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Chandler Cornered

Lara Croft Competition + Book Bust in Najdorf



The incredible advertsing idea being:
If you have a bad cough, then smoke a cigarette.




I was surfing the Chess Scotland Noticeboard and one player,
Andrew Muir, was saying that when ever he won a game it would be
ignored, when he lost a game it was published everywhere.

I can understand this. If Rangers beat East Fife 2:0 who cares?
But if East Fife had beaten Rangers 1:0 then the whole of Scotland
would be talking about it.

Here is an Andrew Muir win from the Thessaloniki Olympiad 1984.
White, M.Saleh 2205, thought he was going to get play against a
backward pawn on c6. But changed his mind and sacced a pawn to
open up the Black kingside. The resulting open files only
aided Black's attack.

Black simply played standard good moves, captured towards the centre,
developed on sensible squares, broke up the White centre with a timely f6.

White's 19.Qd1 was certainly wrong. He should have tried 19.Bxd4 Qxd4
and then Rad1 + Re1-e3-g3 though Black's still has all winning chances.

The finish contains a wee lesson showing the need to play accurate
chess when in a won position. In this position it is Black to play.










The obvious 23...Qd2 should still win but gives White the defence 24.Rf2.
So Black hops to d2 via c2 keeping an hit on the Queen's Rook thus making
the Rf2 defence impossible. 23..Qc2 24.Rc1 Qd2 now 25.Rf2 allows Qxc1+

Here is the complete game.


[Click here to replay the game]
M.Saleh - A.Muir

1.e4 c5 2.Nf3 Nc6 3.Bb5 g6 4.0-0 Bg7 5.c3 Nf6 6.Re1 0-0 7.d4 cxd4 8.cxd4 d5 9.e5 Ne4 10.Bxc6 bxc6 11.Qc2 Qb6 12.h3 f6 13.Nbd2 Bf5 14.Nh4 fxe5 15.Nxf5 gxf5 16.Nxe4 fxe4 17.dxe5 Bxe5 18.Be3 Bd4 19.Qd1 Bxe3 20.Qg4+ Kh8 21.fxe3 Qxb2 22.Rf1 Rg8 23.Rab1 Qc2 24.Rbc1 Qd2


I received a few good entries for the Lara Croft competition.

But first a small correction. In the original piece I called her Laura Croft.
Two players, who are both currently graded over 2100, corrected me as to the
correct spelling. It's 'LARA'.

So being a geek must be a prime requirement if you wish to become over 2100.

2nd.Place was Mike Chisholm with this effort.
The position after 19.Be2 is from one of his games. Mike was Black.
He reaches this position by some typical Lara v Duke Nukem play.

Notice how the Duke refrains from grabbing the exchange keeping
the Bishop on to cover the white squares and leaving the Rook
under attack to gain a tempo.


[Click here to replay the game]
L.Croft - D.Nukem

1.d4 g5 2.Bxg5 c5 3.c3 Bg7 4.Nf3 Qa5 5.Nbd2 e5 6.Nxe5 Nc6 7.Nb3 Qc7 8.Bf4 Qd8 9.Nxc5 Nge7 10.e3 d6 11.Nxc6 Nxc6 12.Ne4 Bf8 13.Be2 Rg8 14.0-0 Bf5 15.Bxd6 Bxe4 16.Bxf8 Kxf8 17.Bf3 Bf5 18.Bh5 Bc8 19.Be2 Qg5 20.Bf3 Bh3 21.g3 Rd8 22.Re1 Ne5 23.Bxb7 Rd6 24.f4 Qh4 25.fxe5 Rxg3+ 26.hxg3 Qxg3+ 27.Kh1 Rh6 28.Qc2 Bg2+ 29.Kg1 Rh1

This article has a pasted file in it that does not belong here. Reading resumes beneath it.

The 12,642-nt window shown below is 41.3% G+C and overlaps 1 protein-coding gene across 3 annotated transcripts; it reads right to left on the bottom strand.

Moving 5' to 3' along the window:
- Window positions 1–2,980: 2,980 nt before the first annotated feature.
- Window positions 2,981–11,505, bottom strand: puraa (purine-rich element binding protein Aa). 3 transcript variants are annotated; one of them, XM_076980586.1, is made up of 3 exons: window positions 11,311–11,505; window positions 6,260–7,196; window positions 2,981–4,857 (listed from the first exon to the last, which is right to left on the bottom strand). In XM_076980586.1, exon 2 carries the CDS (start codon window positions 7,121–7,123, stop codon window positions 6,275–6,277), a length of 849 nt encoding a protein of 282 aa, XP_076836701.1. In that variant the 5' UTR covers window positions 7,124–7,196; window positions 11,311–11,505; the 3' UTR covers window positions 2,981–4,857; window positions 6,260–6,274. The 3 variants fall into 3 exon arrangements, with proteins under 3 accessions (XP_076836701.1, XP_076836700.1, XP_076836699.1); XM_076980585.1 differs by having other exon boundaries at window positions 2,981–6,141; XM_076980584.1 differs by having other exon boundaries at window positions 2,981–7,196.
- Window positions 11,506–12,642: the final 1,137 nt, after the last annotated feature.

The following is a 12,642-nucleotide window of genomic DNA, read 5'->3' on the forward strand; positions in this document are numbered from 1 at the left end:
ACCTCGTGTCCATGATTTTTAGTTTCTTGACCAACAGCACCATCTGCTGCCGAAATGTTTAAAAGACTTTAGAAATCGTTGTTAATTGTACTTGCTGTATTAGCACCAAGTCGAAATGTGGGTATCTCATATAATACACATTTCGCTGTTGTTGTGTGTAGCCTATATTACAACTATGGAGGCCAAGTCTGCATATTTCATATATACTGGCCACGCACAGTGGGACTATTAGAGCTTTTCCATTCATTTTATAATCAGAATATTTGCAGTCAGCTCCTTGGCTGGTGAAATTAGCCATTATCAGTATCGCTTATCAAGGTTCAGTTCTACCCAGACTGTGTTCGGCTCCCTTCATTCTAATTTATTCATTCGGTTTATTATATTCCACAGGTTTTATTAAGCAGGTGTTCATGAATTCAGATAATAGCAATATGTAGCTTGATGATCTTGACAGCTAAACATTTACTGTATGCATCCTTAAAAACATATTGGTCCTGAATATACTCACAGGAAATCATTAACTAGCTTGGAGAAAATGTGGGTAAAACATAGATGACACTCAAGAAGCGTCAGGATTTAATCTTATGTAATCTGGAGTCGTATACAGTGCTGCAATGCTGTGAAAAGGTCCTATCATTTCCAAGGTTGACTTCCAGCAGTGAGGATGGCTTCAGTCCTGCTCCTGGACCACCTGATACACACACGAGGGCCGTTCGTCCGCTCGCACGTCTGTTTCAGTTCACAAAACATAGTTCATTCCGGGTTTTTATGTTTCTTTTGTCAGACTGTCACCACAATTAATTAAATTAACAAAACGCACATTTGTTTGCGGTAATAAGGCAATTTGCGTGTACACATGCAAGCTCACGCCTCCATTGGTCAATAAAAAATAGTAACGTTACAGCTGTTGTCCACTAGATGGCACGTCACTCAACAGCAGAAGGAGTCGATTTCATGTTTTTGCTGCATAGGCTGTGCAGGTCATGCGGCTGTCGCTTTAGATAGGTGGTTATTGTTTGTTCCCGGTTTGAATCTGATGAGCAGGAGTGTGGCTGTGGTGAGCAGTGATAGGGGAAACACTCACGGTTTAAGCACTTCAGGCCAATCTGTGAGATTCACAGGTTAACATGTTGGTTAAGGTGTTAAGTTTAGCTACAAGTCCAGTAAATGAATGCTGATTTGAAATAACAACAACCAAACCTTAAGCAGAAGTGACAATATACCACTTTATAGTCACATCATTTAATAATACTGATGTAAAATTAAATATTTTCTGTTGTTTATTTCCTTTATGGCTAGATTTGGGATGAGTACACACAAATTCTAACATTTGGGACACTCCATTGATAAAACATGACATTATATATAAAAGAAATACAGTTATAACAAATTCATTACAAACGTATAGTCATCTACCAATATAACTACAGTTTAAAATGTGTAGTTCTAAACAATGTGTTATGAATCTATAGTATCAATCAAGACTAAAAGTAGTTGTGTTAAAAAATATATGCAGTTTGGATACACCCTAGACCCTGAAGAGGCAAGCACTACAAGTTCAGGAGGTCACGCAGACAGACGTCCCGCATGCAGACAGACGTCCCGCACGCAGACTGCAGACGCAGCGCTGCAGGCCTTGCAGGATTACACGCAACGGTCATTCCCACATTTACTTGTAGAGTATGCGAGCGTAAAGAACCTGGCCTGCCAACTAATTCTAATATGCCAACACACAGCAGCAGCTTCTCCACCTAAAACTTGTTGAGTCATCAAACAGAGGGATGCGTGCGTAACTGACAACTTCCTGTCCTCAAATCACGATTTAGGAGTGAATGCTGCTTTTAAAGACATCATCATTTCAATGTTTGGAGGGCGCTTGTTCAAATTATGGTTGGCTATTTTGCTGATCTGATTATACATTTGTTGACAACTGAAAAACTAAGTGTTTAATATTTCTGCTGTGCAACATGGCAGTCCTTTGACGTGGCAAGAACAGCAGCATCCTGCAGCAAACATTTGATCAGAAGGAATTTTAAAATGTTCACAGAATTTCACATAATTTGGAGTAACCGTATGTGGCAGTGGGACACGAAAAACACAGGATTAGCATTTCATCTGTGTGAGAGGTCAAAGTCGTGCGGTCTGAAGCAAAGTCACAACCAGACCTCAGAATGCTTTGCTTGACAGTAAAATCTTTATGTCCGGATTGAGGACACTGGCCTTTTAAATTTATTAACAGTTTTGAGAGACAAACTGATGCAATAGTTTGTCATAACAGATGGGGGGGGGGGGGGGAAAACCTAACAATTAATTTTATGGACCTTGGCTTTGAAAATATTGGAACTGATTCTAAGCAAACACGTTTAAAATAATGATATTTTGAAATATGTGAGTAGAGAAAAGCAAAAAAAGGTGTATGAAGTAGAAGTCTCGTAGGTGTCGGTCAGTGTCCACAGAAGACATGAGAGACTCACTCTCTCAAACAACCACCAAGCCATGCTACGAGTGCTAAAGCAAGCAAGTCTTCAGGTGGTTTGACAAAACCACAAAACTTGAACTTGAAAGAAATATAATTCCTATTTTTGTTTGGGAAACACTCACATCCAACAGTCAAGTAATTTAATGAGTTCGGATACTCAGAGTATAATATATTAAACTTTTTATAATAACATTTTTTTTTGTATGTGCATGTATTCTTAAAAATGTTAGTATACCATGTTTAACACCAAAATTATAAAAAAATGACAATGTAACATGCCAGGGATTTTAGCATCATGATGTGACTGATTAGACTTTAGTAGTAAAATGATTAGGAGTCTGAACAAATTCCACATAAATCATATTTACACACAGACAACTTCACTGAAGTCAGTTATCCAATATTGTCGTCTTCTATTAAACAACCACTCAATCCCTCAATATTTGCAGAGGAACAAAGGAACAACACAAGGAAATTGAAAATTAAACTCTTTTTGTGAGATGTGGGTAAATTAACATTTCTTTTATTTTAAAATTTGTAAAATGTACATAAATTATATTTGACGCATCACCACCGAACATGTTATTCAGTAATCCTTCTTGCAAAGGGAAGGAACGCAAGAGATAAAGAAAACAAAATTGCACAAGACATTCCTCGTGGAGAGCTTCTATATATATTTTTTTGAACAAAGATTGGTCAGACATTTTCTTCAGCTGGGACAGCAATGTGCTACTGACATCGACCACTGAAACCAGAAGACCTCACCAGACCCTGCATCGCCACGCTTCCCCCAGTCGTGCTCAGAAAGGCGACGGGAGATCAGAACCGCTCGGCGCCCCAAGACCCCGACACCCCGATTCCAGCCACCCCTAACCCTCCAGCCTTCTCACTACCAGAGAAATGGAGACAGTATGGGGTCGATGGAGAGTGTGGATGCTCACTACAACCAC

This next one, the winner, was sent in by someone called Copacablanca.
Again it is from an actual game they played. This time Lara wins.

This game has two very interesting positions.
Here with white to play Copacablanca could see 12.Qh3 h6 13.g6 wins
a pawn but his own h-pawn blocks the file.










12.0-0-0 bringing the a-Rook into action is good but it
gives Black an extra move. So White finds a way of clearing the
back rank without losing a tempo.
12.Nxd5 Bxd2+ 13.Kxd2 cxd5. 14.Rxh7! Kxh7 15.Qh5+ Kg8 16.Rh1 f5
Giving us this position.










Steady now. 17.g6 allows 17...Qf4+ and Qh6. So Lara sacs a piece
to defect the Duke's Queen. 17.Bxd5+ and then g6 wins. Very Clever.

Here is the game


[Click here to replay the game]
L.Croft - D.Nukem

1.e4 e5 2.Bc4 Nf6 3.d3 c6 4.Nf3 d5 5.Bb3 Bg4 6.h3 dxe4 7.hxg4 exf3 8.Qxf3 Qd4 9.g5 Nd5 10.Nc3 Bb4 11.Bd2 0-0 12.Nxd5 Bxd2+ 13.Kxd2 cxd5 14.Rxh7 Kxh7 15.Qh5+ Kg8 16.Rh1 f5 17.Bxd5+ Qxd5 18.g6


So that was the winner. The finish reminded me of an Alekhine game.
In this position Alekhine had the same problem as Lara.
He wants to play g6 cutting off the escape square but the Black
Queen defends it. So Alekhine deflects the Black Queen.










16.Ne5 (note this covers f7 so it must be taken). 16...dxe5.
17.g6 and if 17...Qxg6 then 18.Qc4+ forces Black to put
a piece on f7 so Rh8 mates. Here is the game.
A.Alekhine - A.Van Mindeno Holland 1938.



[Click here to replay the game]
A.Alekhine - A.Van Mindeno

1.e4 e5 2.Nf3 Nc6 3.Bb5 d6 4.d4 exd4 5.Qxd4 Bd7 6.Bxc6 Bxc6 7.Nc3 Nf6 8.Bg5 Be7 9.0-0-0 0-0 10.h4 h6 11.Nd5 hxg5 12.Nxe7+ Qxe7 13.hxg5 Nxe4 14.Rh5 Qe6 15.Rdh1 f5 16.Ne5 dxe5 17.g6


And so onto this... A recent 2nd hand purchase.



And now a heart breaking tale of misery and gloom.

In the above book the author Michael Stean looks at
this position with Black to play.










He gives the following line on page 78, 10...Nc5 11.0-0 Bd7 12.Nxc5 Qb6
pinning the Knight practically forcing 13.Qf2 which gets the Queens off.
And Black is OK.

So why, in the '82 Lucerne Olympiad in a game against Beliavsky,
did he play 10...b5? then 11...Nc5 (note: with the pawn on b5
Black cannot bring the Queen back to b6).

Black resigned on move 15.
So the author of an opening book losses in 15 moves
playing the very opening he has written about.
I bet that boosted the sales. Here is the full game.


[Click here to replay the game]
A.Beliavsky - M.Stean

1.e4 c5 2.Nf3 d6 3.d4 cxd4 4.Nxd4 Nf6 5.Nc3 a6 6.Bg5 e6 7.f4 Qb6 8.Qd2 Qxb2 9.Nb3 Nbd7 10.Bd3 b5? 11.0-0 Nc5 12.Nxc5 dxc5 13.Bxf6 gxf6 14.Rab1 Qa3 15.Nxb5 In the actual game Black resigned here. 15...axb5 16.Bxb5+ Ke7 17.Rfd1


Black is helpless against Qd8 mate and Qd6 mate.

Along with one of the entries for the Lara Croft competition...

(two were made up of illegal moves and I had one person practically
begging me for the model of Lara Croft I used in the pictures -
I told him she ran off after smashing up my chess set.).

Along with an entry I received this closing picture of a Black
Queen done by someone called Ken McCracken. Good init.




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